Government retains APD distance and class bands
Air Passenger Duty rate banding for both distances and seat class will not be changed, the government has said. The 4 distance bands will be retained. There will be no reduced APD rate for premium economy. The government said any banding system would produce some anomalies, and the 4 band system produces fewer than a 2 band system. APD will increase 10% from 1 April 2012 as announced in the Budget last week and business jets of 5.7 tonnes or more will be included from 1 April 2013.
The APD on a European flight, under 1000 miles, will only rise from £12 to £13.00.
The Treasury response to the consultation is at
6th December 2011
Air Passenger Duty (APD) rate banding for both distances and seat class will not be changed, the government has said. In its consultation document released today, the Treasury said 140 stakeholders had responded to APD reform, many in favour of a two-band system. Tourism boards and airlines had also long argued the discrepancies in the tax, which requires more to be paid on flights to the Caribbean than to the United States.
However, the government has confirmed it will not change the band system and that any structure would feature anomalies. “A move to a two band structure would require passengers travelling within the UK and Europe, and those travelling to band B destinations (including the United States), to pay more in order to ensure overall revenue neutrality. In addition, any change to the banding structure would have some transitional costs for industry and HMRC,” the government explained in its statement.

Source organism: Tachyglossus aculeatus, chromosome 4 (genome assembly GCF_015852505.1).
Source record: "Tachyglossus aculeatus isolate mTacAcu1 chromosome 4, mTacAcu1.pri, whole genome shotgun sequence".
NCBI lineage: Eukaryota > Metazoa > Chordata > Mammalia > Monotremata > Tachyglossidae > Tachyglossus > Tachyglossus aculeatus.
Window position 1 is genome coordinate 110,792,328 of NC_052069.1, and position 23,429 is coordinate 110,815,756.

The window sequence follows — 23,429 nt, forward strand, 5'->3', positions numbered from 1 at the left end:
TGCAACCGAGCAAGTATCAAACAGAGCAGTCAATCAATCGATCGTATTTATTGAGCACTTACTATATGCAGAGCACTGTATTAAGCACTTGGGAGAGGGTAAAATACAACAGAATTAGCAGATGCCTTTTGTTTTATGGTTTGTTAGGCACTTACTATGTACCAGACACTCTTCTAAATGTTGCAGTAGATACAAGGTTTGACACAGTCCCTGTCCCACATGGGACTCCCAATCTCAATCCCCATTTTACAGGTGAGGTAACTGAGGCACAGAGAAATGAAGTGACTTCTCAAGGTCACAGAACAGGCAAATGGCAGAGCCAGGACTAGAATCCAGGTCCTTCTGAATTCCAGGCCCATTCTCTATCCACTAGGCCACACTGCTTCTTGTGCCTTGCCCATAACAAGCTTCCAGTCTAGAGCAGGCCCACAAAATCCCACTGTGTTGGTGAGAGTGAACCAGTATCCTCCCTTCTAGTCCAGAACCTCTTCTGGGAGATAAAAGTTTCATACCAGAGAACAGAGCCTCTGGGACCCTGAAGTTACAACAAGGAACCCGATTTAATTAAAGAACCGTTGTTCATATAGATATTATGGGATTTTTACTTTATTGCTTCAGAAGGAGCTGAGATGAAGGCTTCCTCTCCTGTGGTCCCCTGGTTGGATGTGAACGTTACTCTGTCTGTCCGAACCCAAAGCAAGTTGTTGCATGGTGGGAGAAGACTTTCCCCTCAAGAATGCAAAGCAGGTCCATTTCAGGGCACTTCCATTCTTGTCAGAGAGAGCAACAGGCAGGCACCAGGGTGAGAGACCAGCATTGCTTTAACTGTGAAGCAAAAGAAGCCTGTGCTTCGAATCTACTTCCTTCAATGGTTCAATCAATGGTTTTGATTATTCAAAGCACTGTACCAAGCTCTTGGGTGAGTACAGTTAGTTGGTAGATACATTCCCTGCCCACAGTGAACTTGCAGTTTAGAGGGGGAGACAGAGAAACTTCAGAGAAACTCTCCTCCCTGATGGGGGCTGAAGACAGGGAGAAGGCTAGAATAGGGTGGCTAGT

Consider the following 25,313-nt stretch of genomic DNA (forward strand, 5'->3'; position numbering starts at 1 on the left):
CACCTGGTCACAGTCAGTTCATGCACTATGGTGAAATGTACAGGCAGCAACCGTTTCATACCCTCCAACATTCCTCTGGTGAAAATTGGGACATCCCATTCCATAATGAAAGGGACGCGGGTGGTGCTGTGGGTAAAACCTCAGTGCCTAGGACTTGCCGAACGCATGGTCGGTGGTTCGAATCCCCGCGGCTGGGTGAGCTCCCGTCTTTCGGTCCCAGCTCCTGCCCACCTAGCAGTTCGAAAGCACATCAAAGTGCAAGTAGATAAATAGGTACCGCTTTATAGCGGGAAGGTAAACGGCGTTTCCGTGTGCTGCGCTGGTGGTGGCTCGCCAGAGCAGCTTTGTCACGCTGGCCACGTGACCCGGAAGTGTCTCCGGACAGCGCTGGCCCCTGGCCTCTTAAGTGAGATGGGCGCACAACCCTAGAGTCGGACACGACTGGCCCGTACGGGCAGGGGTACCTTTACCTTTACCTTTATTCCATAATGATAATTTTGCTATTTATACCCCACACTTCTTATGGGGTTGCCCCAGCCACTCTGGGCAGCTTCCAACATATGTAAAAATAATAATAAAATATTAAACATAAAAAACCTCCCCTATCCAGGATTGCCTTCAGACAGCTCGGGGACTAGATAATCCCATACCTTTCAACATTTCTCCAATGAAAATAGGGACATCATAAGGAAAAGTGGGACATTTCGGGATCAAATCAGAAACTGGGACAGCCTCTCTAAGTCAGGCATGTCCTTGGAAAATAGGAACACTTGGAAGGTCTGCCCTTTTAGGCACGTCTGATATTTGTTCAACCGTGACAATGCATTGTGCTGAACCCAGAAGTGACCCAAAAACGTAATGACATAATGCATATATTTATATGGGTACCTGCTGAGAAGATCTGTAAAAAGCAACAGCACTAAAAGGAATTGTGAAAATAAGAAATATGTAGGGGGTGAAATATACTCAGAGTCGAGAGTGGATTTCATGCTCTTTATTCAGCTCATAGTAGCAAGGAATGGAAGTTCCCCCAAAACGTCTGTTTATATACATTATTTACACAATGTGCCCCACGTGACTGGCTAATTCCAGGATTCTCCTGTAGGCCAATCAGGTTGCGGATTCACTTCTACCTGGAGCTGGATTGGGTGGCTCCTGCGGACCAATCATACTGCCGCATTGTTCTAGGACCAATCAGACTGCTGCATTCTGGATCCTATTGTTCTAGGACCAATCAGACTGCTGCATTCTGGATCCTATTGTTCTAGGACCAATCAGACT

In addition, the government said there will be no reduced APD rate for premium economy seats as each airline’s product differs from others and it would increase the tax’s complexities. It will also not offset revenue generated from the Emissions Trading Scheme, so passengers will be taxed twice from January.
ABTA said it was disappointed with the announcement after persistent work by its team, members and the industry as a whole. “To completely ignore all recommendations after a lengthy consultation is extremely disappointing. The Government has missed an opportunity to make this tax fairer and instead has increased the burden on British businesses, passengers and popular destinations, such as the Caribbean that are caught by unfair banding,” said Mark Tanzer, CEO of ABTA. “If the Chancellor believes that tourism is critical to boosting growth in the UK economy, he needs to give the industry a break and reconsider these decisions”.
The document confirmed that APD will increase 10% from 1 April 2012 as announced in the Budget last week and business jets of 5.7 tonnes or more will be included from 1 April 2013.
APD distance bands APD £ per passenger from 1 April 2012 (old rates from 1.11.2010)
Miles from UK Reduced rate Standard rate * (in lowest class of travel) (in other than lowest class of travel)
Band A (0-2000) £13 (£12) £26 (£24)
Band B (2001-4000) £65 (£60) £130 (£120)
Band C (4001-6000) £81 (£75) £162 (£150)
Band D (over 6000) £92 (£85) £184 (£174)
* premium classes, business class, first class etc
|Private Jets: The extension of the tax base to all flights on aircraft of 5.7 tonnes or more is estimated to bring an additional 50,000 flights within the scope of APD. Between 5% and 10% of these flights will be captured by the new premium tax rate (planes with a certified authorised weight over 20 tonnes and fewer than 19 seats).|